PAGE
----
Home > Posts > What Trees Can Teach Us
By Mike Grindle | March 16th, 2023
The English poet and painter William Blake once wrote that "the tree which moves some to tears of joy is in the eyes of others only a green thing which stands in the way." These words were part of a letter he wrote in defence of poetry and whimsicalness, his words arguably somewhat metaphorical. But there is a more literal truth in what he wrote about concerning how we view our forests. In his time, Blake had little to explain such a gap in thinking but an intrinsic understanding that nature was crucial to us and more intelligent and alive than we understood. Now, more than ever, science proves this instinctual feeling correct.
Some nearly two centuries after Blake's letter, the ecologist Peter Wohlleben noted in his book, The Hidden Life of Trees, that,
"When you know that trees experience pain and have memories and that tree parents live together with their children, then you can no longer just chop them down and disrupt their lives with larger machines."
For spouting such ideas, Wohlleben would have once been labelled insane. Such a statement still raises eyebrows now. But the reality is that we now know that trees are capable of such things and so much more. Thanks to what Wohlleben labels the "wood wide web," and their ability to detect scents, trees can and do communicate. More impressively, they share and depend upon each other.
"When trees grow together, nutrients and water can be optimally divided among them all so that each tree can grow into the best tree it can be. If you "help" individual trees by getting rid of their supposed competition, the remaining trees are bereft. They send messages out to their neighbours in vain, because nothing remains but stumps. Every tree now muddles along on its own, giving rise to great differences in productivity. Some individuals photosynthesize like mad until sugar positively bubbles along their trunk. As a result, they are fit and grow better, but they aren't particularly long-lived. This is because a tree can be only as strong as the forest that surrounds it."
No more are the cooperative efforts of trees more apparent in the phenomenon known as 'crown shyness,' whereby certain species of trees respect each other's space by reducing the growth of their canopies so as not to touch each other. The science behind this is still being explored. But the result of this behaviour is an avoidance of collisions, a reduction in the spread of leaf-eating larvae and more equal access to sunlight.
All of this is fascinating for certain. But the secrets trees hide extend beyond their nature. Indeed, under forest canopies may lie the cure for our current state of ecological homesickness.
The healing effects of forest bathing or "shinrin yoku" have long been documented in Japan, where more than four decades of research back up the claims of its advocates. In the west, similar studies are drawing the same conclusions. That time spent in forests reduces anxiety, helps us sleep better, lowers blood pressure and may even help prevent cancer. Again, the research is explaining that which we intrinsically knew already - immersion in nature is good for our well-being.
"You stand beneath this canopy of trees,
surrender will, hold still. You close your eyes
and listen as the rustling of the leaves
and lapping breeze-blown waters tranquilize.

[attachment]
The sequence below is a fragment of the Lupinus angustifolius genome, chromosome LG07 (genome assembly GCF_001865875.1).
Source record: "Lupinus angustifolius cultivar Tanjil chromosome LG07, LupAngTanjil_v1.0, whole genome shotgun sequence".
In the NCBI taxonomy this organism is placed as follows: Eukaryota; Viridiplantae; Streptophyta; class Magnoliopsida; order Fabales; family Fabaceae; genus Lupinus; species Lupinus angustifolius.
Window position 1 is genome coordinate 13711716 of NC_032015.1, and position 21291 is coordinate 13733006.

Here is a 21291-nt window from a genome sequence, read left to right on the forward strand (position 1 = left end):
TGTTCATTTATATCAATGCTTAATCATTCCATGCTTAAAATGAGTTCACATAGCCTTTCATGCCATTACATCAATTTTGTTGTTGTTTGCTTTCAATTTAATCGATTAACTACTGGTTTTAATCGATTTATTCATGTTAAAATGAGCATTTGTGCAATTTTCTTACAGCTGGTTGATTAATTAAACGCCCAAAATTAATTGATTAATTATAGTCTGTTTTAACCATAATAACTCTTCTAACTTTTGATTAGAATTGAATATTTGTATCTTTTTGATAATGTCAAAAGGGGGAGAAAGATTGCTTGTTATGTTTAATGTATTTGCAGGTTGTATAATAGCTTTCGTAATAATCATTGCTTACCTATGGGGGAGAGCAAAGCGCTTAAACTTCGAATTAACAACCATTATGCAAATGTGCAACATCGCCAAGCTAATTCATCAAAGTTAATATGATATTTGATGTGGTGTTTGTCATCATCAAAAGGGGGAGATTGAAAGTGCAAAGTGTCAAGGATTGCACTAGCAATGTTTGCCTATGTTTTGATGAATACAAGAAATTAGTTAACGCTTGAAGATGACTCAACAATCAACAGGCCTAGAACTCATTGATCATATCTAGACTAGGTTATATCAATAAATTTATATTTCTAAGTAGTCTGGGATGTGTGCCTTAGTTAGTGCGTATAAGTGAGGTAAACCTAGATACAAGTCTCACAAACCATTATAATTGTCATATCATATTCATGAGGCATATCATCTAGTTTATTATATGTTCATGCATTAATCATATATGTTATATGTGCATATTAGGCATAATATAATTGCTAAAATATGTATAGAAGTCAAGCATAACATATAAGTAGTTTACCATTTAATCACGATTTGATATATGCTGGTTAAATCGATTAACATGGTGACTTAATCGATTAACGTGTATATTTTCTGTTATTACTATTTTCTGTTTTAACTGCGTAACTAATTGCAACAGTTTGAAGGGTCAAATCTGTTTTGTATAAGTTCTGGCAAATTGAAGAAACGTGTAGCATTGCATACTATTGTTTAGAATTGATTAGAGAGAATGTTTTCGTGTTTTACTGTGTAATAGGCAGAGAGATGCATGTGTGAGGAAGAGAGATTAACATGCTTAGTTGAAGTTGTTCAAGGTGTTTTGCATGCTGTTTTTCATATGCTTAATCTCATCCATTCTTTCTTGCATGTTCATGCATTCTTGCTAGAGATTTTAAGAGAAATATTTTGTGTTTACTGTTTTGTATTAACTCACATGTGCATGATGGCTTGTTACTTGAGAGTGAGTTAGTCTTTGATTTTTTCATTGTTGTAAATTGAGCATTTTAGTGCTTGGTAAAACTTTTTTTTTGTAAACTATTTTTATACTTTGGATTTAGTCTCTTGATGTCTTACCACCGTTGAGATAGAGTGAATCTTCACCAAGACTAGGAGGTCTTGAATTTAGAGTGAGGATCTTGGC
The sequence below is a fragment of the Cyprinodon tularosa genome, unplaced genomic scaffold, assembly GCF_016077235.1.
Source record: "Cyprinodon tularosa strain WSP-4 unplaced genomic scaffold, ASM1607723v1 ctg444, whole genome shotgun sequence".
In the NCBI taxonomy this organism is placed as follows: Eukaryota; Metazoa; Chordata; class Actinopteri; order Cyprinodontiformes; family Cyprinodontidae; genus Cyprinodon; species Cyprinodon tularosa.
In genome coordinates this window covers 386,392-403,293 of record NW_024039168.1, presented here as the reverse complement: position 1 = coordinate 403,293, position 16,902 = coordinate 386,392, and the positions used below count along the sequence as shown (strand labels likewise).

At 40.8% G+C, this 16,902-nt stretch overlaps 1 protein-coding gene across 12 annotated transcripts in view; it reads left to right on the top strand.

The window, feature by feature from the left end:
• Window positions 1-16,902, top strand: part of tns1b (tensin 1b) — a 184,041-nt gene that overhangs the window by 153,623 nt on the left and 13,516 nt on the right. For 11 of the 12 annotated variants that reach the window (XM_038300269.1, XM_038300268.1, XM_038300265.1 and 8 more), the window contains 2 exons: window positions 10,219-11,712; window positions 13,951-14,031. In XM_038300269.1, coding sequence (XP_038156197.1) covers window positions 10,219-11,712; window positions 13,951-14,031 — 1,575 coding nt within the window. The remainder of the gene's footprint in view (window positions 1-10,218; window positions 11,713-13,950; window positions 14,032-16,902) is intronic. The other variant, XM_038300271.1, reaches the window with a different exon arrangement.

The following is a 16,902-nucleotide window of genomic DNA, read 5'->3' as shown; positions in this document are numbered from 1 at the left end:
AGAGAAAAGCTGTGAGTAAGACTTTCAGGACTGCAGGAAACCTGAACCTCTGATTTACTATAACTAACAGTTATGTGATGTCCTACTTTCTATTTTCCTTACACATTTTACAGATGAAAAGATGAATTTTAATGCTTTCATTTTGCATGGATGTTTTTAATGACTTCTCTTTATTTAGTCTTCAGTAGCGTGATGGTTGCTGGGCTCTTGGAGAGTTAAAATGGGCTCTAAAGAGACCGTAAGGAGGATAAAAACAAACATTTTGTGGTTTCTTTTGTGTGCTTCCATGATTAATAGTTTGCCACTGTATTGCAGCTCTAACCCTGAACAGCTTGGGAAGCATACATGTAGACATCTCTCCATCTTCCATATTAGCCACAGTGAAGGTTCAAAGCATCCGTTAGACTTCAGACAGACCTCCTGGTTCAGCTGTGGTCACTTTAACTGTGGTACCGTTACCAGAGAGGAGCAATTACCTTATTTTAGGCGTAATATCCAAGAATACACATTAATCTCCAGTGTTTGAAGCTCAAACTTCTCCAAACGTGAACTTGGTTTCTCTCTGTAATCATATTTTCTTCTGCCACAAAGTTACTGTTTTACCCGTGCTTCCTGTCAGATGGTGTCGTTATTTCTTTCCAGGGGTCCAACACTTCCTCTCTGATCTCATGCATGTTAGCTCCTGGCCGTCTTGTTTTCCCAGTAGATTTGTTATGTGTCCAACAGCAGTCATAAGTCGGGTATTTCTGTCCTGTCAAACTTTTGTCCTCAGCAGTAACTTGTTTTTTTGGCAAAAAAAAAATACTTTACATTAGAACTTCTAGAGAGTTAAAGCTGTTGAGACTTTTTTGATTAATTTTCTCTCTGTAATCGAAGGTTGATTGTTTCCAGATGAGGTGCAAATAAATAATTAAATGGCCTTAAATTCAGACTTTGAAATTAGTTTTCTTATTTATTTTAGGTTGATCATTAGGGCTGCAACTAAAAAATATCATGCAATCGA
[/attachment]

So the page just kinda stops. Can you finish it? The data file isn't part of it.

Inhaling deeply, you can breathe the smell
of dew-damp soil, the scent of pungent pine,
organic emanations. All is well,
you’re in the zone in nature’s forest shrine.
Permit your eyes to open, now you see
the beauty of extraordinary things:
moss-covered rocks in shades of verdigris,
sun-dappled flapping of some insect wings.
Immerse yourself in all your senses, feel
the peace of this retreat restore and heal."
- Shin-Rin-Yoku by Betsy Hughes
Yet this basic human birthright remains under attack as nature becomes increasingly inaccessible to many. And studies frequently show that it is ethnic minorities, the disabled and the poor who are missing out the most. No surprises there since it is these same groups that frequently suffer elsewhere.
To put this in other words, society's most affluent are, once again, figuratively hogging the canopy space. The result is sick forests, people and cities.
Wangari Maathai, the first African woman to win the Nobel peace prize and the founder of the 'Green Belt Movement' knew too well the intrinsic link between a nation's welfare and ecology. Beaten and imprisoned multiple times as a dissident by the Kenyan government, she nonetheless empowered herself and vulnerable women around the world through the simple but symbolically powerful act of planting trees.
"We have a political and economic system that does not allow people to appreciate the beauty of where they live." Maathai once spoke, "That's the tragedy of poverty." Planting trees and reconnecting with nature, Maathai felt, were integral to reclaiming self-autonomy. Likewise, human rights and environmental catastrophes are not issues we can address separately but are interconnected.
Many of us are lucky not to face the colonial-era style laws and government crackdowns Maathai suffered. Others are not so lucky. But in either case, so long as nature suffers, we suffer nonetheless. Unbreathable air, toxic rivers, and plastic-filled oceans are not issues happening to some set-aside "nature" that we may sometimes like to visit. They are happening to us.
For our own well-being, we need to learn the lessons that the sheltering trees figured out millennia ago. For if we could only make room for each other and shelter the wild as they do, we may breathe easier yet.